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This question already has an answer here:

This is with OSX. When I run this in a terminal

scottcarlson$ sudo dd if=Downloads/CentOS-7-x86_64-Everything-1511.iso of=/dev/disk2 2> Desktop/out.txt

and then this in another

tail -f Desktop/out.txt

it only updates the log when I press Ctlt in the first terminal with the dd. Is this because of the nature of dd?

I don't know exactly how it writes to devices, but could it be too demanding for the process to take a break and write to the log?

marked as duplicate by jlliagre, G-Man, Jeff Schaller, Networker, Wouter Verhelst Jul 23 '16 at 9:31

This question has been asked before and already has an answer. If those answers do not fully address your question, please ask a new question.

  • @jlliagre I believe I'm asking more precisely why it outputs when I press cntl+t. – scarlso9 Jul 23 '16 at 1:19
  • Which is precisely explained here: unix.stackexchange.com/a/59076/2594 – jlliagre Jul 23 '16 at 1:32
  • See also askubuntu.com/questions/215505/… – jlliagre Jul 23 '16 at 1:35
  • Maybe I am misunderstanding that explanation, so is cntl+t a macro for kill -INFO $PID? – scarlso9 Jul 23 '16 at 1:36
  • Kind of. It is actually directly sending the SIGINFO signal, just like Ctrl-C is sending the SIGQUIT one. On Linux you would send SIGUSR1 for the same effect, but there is no keyboard shortcut. – jlliagre Jul 23 '16 at 1:56
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It only updates the log when I press Ctlt in the first terminal with the dd. Is this because of the nature of dd?

Yes. It is in the nature of dd to output its current status when it receives a given signal. Under most OSes, this signal is SIGUSR1, a standard signal but on OS X, it uses for the same a non standard signal named SIGINFO. Moreover, OS X has a tty driver setting that allows to send that specific signal with a key combination, CtrlT, just like CtrlC sends SIGQUIT on all OSes.

I don't know exactly how it writes to devices, but could it be too demanding for the process to take a break and write to the log?

You are precisely asking it to do that with the shortcut. Should you want to have regular automatic updates, nothing forbids you to do a simple shell loop like that one:

while kill -INFO $(pgrep dd); do sleep 5; done

This assumes pgrep is available on OS X. Otherwise, pick the pid of your dd command and use it as kill second argument.

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What you're seeing with ctlt is a summary of the running process information, not dd's output.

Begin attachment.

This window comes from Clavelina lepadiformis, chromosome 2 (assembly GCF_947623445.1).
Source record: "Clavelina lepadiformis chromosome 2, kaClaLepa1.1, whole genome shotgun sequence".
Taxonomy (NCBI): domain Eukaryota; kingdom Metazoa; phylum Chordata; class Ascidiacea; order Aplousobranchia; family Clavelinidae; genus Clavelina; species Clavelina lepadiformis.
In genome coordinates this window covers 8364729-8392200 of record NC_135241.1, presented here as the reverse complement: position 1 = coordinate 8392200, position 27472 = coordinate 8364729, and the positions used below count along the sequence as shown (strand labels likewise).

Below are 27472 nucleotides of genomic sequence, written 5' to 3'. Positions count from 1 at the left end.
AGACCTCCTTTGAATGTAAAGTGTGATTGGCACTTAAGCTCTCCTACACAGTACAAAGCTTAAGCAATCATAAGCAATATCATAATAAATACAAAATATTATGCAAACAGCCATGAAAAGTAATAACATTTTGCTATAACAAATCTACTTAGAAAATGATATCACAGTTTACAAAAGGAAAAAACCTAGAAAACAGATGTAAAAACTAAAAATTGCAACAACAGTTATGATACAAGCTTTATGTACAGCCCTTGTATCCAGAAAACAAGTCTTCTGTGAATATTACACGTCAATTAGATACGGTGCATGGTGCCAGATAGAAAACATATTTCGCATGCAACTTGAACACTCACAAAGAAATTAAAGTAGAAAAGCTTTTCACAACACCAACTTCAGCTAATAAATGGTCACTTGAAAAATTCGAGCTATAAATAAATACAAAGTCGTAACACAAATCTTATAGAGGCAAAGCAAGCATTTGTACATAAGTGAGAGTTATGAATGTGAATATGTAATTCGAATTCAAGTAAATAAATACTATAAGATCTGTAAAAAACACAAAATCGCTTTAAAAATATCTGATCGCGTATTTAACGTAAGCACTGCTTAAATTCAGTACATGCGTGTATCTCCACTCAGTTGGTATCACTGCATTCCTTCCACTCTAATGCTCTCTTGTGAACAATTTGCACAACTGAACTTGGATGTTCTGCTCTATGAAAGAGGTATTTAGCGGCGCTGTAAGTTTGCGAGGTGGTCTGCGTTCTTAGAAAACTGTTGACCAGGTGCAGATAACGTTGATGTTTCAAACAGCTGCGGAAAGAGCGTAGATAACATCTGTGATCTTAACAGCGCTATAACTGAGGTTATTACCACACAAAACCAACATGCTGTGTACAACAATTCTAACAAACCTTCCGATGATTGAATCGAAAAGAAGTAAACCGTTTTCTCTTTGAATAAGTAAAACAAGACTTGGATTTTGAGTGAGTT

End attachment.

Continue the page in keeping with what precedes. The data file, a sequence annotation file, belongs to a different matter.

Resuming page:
dd does not output any progress information, unlike what you seem to expect.

If you want to see the actual progress from another terminal window, look at the output file size changing. In this case you're writing to a raw disk, so patience is probably your best friend here.

  • Ok thank you. I originally did not think dd output anything based on my experience, but a Google search led me to think otherwise. Can you suggest a good method to see information about the transfer (like percent of transfer completed) for OS X? I have brew installed. In rhel I know how to do it but the same method does not work in OS X. – scarlso9 Jul 23 '16 at 1:13
  • Not in your current case where you're writing to a device, not a file. If it was a file, you could look at the size changing but with a device or partition, there is no way to monitor its progress. I can imagine many ways that it could be done but not as efficiently and since it's probably very slow already, just let it run until it finishes. – Julie Pelletier Jul 23 '16 at 1:14
  • Well here's to waiting around for 12 hours.. It's a 26gb file haha – scarlso9 Jul 23 '16 at 1:23
  • That does seem quite slow. Are you reading and writing on the same device? What type of drive is the output device? – Julie Pelletier Jul 23 '16 at 1:27
  • Only writing and it's a 16gb usb 2.0 drive, I'm writing a very large iso. – scarlso9 Jul 23 '16 at 2:04
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On OS-X, if you run stty -a you'll see that ^T is the key combination for status

% stty -a | grep '\^T'
        min = 1; quit = ^\; reprint = ^R; start = ^Q; status = ^T;

From man dd

 If dd receives a SIGINFO (see the status argument for stty(1)) signal,
 the current input and output block counts will be written to the standard
 error output in the same format as the standard completion message.  If

The two together mean that while dd is running, hitting ^T will cause a summary display to be written.

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You can send the SIGUSR1 signal to dd which will cause it to output it's current progress to stderr allowing you to view the output.

kill -SIGUSR1 $(pgrep dd) 

Edit: as noted below, on OSX you'd need to send the INFO signal as USR1 is for Linux only.

  • Thank you for the answer, but isn't there a conflicting view with what your answer and this answer here for a Somali question where he says use kill -INFO $PID post is here: unix.stackexchange.com/a/59076/2594 – scarlso9 Jul 23 '16 at 1:48
  • The command I posted and the one the other user posted do the same thing, just a different way of going about it. The only meaningful difference which that answer points out is sending a SIGUSR1 signal is for Linux only, so for BSD and OSX you'd use the INFO signal. Original post updated. – Jak Gibb Jul 23 '16 at 1:53

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